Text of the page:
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J Biol Chem. 1999 May 21;274(21):15151-8.

A novel nuclear export signal sensitive to oxidative stress in the fission yeast transcription factor Pap1.

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Department of Biotechnology, Graduate School of Agriculture and Life Sciences, The University of Tokyo, Bunkyo-ku, Tokyo 113, Japan.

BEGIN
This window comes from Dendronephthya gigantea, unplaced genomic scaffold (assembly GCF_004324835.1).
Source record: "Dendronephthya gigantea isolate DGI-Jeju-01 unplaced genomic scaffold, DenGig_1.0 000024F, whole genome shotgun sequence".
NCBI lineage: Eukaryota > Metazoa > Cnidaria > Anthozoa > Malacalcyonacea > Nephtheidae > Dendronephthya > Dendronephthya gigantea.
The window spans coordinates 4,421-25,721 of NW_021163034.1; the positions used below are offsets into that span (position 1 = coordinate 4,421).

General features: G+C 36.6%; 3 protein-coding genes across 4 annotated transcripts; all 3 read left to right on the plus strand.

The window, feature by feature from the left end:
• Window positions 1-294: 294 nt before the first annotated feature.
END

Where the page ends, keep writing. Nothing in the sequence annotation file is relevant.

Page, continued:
Pap1, a fission yeast AP-1-like transcription factor, is negatively regulated by CRM1/exportin 1, the nuclear export factor. Pap1 was localized normally in the cytoplasm but was accumulated in the nucleus when Crm1 was inactivated by a temperature-sensitive mutation or by treatment with leptomycin B, a specific export inhibitor. Deletion of the C-terminal cysteine-rich domain (CRD) resulted in nuclear accumulation of Pap1, while a glutathione S-transferase-green fluorescent protein-CRD fusion protein was localized in the cytoplasm in a Crm1-dependent manner. Deletion and mutational analyses identified several important amino acids in a 19-amino acid region in the CRD as a nuclear export signal (NES). Strikingly, a cysteine residue (Cys-532), in addition to two leucines and an isoleucine, was important for the NES function and the presence of at least one of the two cysteine residues was essential. Unlike classical NESs such as the human immunodeficiency virus Rev NES, the Pap1 NES lost the function upon treatment with oxidants such as diethyl maleate. The oxidative stress response is conserved through evolution, as green fluorescent protein-fused proteins bearing the Pap1 NES expressed in mammalian cells responded to diethyl maleate. These results show that the hydrophobic amino acid-rich region containing two important cysteines in Pap1 serves as a novel NES, which is sensitive to oxidative stress.

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